In this final volume of the trilogy horror is piled on horror as the remnants of the Grand Armee, of its camp followers, and of the pathetic survivors of the pre-war French colony in Moscow struggle westwards through snow and ice, dogged at every step by swarms of Cossacks and the focus of converging Russian armies. Almost every page finds heights of human heroism and sacrifice contrasted with extreme examples of cowardice, selfishness and cruelty. One always knew that the Retreat from Moscow was an unparalleled disaster, but until one reads this fusing of so many first-hand accounts once never realised just how bad it was. The collapse of discipline, hope and decency is graphically depicted yet in the midst of it perhaps the greatest surprise is how effectively some units, not always necessarily elite ones, still managed to stage effective defensive and rearguard actions, without which the disaster would have even more total. (Readers will inevitably find close and indeed uncanny echoes of Anthony Beevor's recent "Stalingrad"). The story is inevitably dominated by Marshal Ney, who comes across as an even more magnificent battlefield-commander than even his "Bravest of the Brave" title suggests, but Prince Eugene Beauharnais, runs him a close second as a splendid, resourceful and indomitable leader in adversity. The pace of the narrative never lets up and indeed the chapters surrounding the loss of the Berezina bridge to the Russians and the subsequent efforts to get the survivors across by improvised field bridging, in appalling conditions, achieve an almost unbearable level of suspense. It is a measure of the writing that, though one knows the outcome, one still hopes page by page that some miracle will still happen. Many of the personalities whose accounts feature in the earlier volumes appear here again, adding to the reader's sense of familiarity. Like its predecessors, this volume cannot be too highly recommended - it is a magnificent achievement and must surely assume classic status.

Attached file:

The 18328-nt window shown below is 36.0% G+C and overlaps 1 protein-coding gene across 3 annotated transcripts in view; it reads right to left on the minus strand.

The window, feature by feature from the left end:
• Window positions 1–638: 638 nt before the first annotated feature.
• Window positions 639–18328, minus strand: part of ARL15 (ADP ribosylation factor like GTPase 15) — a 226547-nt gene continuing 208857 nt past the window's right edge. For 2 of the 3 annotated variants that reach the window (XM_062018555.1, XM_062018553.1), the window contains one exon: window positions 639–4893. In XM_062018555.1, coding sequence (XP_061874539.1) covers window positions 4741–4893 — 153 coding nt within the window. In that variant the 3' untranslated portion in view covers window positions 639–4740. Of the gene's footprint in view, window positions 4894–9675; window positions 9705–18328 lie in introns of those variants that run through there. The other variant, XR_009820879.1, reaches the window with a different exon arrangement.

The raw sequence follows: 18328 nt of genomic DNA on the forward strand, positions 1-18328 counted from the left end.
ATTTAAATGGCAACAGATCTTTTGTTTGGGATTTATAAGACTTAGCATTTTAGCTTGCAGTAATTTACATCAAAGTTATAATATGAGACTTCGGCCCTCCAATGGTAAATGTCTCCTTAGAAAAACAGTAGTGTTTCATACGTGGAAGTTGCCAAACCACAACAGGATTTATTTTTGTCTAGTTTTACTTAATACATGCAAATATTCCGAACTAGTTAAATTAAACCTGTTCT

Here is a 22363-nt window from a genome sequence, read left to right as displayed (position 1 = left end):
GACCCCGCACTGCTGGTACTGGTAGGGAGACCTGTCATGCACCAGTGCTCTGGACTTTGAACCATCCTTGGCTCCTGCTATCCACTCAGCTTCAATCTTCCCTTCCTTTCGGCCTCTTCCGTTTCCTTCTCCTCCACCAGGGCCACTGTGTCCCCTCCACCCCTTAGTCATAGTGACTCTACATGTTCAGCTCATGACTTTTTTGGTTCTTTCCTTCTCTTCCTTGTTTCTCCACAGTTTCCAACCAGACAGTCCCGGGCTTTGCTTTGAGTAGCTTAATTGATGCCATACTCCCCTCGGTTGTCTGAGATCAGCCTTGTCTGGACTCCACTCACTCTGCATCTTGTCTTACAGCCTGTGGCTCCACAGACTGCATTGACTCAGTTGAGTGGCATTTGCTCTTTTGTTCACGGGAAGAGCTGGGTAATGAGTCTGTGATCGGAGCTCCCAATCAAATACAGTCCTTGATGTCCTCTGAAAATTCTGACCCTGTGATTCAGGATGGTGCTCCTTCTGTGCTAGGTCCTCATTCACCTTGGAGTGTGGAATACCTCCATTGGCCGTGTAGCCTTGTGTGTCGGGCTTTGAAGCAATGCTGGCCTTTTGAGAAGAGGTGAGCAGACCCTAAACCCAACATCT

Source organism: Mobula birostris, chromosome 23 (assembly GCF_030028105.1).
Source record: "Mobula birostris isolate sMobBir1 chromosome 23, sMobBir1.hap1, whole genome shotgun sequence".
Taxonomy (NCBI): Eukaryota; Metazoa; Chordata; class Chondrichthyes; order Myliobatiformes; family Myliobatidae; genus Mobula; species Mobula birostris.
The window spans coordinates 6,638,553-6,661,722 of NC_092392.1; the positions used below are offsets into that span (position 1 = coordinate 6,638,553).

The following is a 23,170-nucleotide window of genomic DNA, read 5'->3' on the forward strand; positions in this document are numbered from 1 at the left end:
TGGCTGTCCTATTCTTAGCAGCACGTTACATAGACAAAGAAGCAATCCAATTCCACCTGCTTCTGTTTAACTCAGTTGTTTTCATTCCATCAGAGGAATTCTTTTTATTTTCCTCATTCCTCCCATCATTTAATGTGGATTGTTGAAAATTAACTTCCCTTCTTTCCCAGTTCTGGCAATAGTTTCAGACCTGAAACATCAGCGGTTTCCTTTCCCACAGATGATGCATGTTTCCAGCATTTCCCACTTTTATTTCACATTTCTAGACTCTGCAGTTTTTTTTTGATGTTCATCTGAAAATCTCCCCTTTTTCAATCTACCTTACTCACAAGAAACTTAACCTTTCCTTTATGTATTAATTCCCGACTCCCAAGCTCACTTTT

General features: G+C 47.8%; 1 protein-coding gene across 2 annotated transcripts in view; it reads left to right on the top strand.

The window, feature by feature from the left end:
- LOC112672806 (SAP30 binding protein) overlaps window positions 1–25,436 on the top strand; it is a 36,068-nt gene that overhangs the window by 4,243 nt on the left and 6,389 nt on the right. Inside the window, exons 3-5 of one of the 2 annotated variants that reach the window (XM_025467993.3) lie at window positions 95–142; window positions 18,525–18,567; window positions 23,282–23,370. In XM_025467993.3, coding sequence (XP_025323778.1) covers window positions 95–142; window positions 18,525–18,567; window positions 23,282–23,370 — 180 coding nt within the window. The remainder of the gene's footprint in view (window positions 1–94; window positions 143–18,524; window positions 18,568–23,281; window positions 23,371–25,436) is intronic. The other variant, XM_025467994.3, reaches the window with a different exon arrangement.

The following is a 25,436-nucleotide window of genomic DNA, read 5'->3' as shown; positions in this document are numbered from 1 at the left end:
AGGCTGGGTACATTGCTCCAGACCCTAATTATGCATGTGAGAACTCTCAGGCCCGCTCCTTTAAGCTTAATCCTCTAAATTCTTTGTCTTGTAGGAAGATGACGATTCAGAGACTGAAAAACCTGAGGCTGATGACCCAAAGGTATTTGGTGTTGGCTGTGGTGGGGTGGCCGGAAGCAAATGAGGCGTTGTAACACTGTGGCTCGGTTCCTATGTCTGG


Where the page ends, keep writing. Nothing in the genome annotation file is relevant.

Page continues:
I currently have one copy each of the entire set. Buy all three and get a discount of $15.

1812 The Great Retreat: Told by the Survivors

$32.75Price
  • 1996 Greenhill London

Empire Books

35 Belvedere Drive

Warwick RI 02889

empirebks@me.com

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